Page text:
SANTA FE, NM (AP) — The governor of New Mexico is asking for additional federal assistance to respond to wildfires in the north of the state, including one that is the second-largest in the state’s history and that officials estimate has destroyed hundreds of homes.
Governor Michelle Lujan Grisham said Friday in a letter to President Joe Biden that New Mexico needs more help than is being provided under the president’s recent disaster declaration.
The response needed, including immediate funding for rubble removal and “a full range of emergency protective measures,” exceeds the state’s capacity and the federal government must bear 100% of the costs because part of the fire was caused by embers carried by the fire. wind from a prescribed burn in the Santa Fe National Forest, the governor said.
This fire has since merged with another and has grown to 1,133 square kilometers. The 5-week combined fire threatened the small town of Las Vegas, New Mexico, before being stopped on the outskirts of town last week. Firefighters continue to work to keep the fire out in several rural communities.
Officials said on Saturday that weather conditions still included high temperatures and low humidity, but that less smoke allowed firefighting aircraft to soar through the skies for the second day in a row to fight the blaze.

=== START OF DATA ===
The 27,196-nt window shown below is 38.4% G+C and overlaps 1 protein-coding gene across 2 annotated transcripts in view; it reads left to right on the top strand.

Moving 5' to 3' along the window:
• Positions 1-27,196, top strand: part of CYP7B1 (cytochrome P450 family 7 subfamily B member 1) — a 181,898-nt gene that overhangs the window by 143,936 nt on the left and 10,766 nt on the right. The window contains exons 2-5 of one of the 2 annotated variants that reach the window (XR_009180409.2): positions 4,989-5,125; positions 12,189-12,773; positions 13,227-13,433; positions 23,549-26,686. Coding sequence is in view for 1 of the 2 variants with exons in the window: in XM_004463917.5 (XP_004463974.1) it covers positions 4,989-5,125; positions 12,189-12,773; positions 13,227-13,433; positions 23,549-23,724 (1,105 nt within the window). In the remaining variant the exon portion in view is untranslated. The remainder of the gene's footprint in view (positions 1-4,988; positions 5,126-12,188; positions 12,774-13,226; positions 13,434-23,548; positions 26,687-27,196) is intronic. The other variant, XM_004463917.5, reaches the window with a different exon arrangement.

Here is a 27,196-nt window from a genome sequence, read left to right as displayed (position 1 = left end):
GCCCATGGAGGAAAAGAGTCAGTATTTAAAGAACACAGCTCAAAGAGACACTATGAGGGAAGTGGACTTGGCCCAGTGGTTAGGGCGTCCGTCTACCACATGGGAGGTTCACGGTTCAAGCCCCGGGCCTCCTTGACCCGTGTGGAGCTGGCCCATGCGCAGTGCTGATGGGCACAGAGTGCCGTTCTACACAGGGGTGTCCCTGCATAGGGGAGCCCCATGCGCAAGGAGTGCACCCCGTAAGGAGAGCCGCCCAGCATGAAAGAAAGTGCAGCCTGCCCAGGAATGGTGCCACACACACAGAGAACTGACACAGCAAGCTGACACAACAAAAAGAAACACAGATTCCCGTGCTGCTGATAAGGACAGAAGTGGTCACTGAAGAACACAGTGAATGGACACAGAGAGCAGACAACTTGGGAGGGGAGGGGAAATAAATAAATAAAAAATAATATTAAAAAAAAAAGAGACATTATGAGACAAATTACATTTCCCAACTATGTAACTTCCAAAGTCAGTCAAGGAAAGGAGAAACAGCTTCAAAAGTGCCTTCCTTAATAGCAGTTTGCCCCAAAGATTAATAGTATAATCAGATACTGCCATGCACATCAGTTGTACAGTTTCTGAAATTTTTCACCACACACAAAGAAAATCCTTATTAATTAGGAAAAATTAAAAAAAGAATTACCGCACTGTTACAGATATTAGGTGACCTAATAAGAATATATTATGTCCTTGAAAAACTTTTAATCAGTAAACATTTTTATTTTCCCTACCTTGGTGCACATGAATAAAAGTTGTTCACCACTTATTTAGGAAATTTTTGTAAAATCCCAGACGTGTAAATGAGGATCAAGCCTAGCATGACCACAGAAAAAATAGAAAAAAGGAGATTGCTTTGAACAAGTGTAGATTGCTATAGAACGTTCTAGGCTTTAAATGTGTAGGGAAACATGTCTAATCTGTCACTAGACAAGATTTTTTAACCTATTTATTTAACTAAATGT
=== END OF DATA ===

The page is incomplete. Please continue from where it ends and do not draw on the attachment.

Wildfires broke out this spring in several western US states, including California, Colorado and Arizona. Forecasts for the rest of spring do not bode well for the West, with drought and warmer weather brought on by climate change exacerbating the danger of wildfires.
Nationwide, more than 2,000 square miles (5,180 square kilometers) have burned so far this year — the most at this point in time since 2018, according to the National Interagency Fire Center.
In Colorado, a wildfire southwest of Colorado Springs has grown to 3.8 square kilometers overnight and is 10% contained, officials with the Teller County Sheriff’s Office said Saturday morning.
The fire, now known as the High Park Fire, started Thursday near the former mining town of Cripple Creek. The cause of the fire remains unknown.
As of Thursday night, at least 120 people from 40 households had evacuated the area, the Teller County Sheriff’s Office posted on Facebook.
Officials say the fire could continue to grow as wind gusts are expected to reach 56 km/h. Winds are expected to subside around 2pm, which could help with firefighting efforts.
In New Mexico, the largest wildfire has a perimeter of 805 kilometers, longer than the distance between San Francisco and San Diego, and was contained by just 27%. Another fire to the west, near Los Alamos, burned 184 square kilometers and was contained by 23%.
Nearly 3,000 firefighters and other personnel are fighting the two fires.
Firefighters said the biggest fire destroyed at least 473 structures, including homes and other buildings. Lujan Grisham’s office on Friday provided an updated estimate that 262 homes had been destroyed, but emphasized that authorities had been unable to safely enter many burned areas to assess the damage.
In another development, Republican leaders in the New Mexican Chamber on Friday called for the state to join a federal investigation into the treatment of the prescribed burning that started the worst fire.
“It is our most sincere belief that the people of northern New Mexico deserve an impartial and detailed investigation conducted by parties other than those employed by the federal government,” GOP lawmakers said in a letter to Lujan Grisham, a Democrat.
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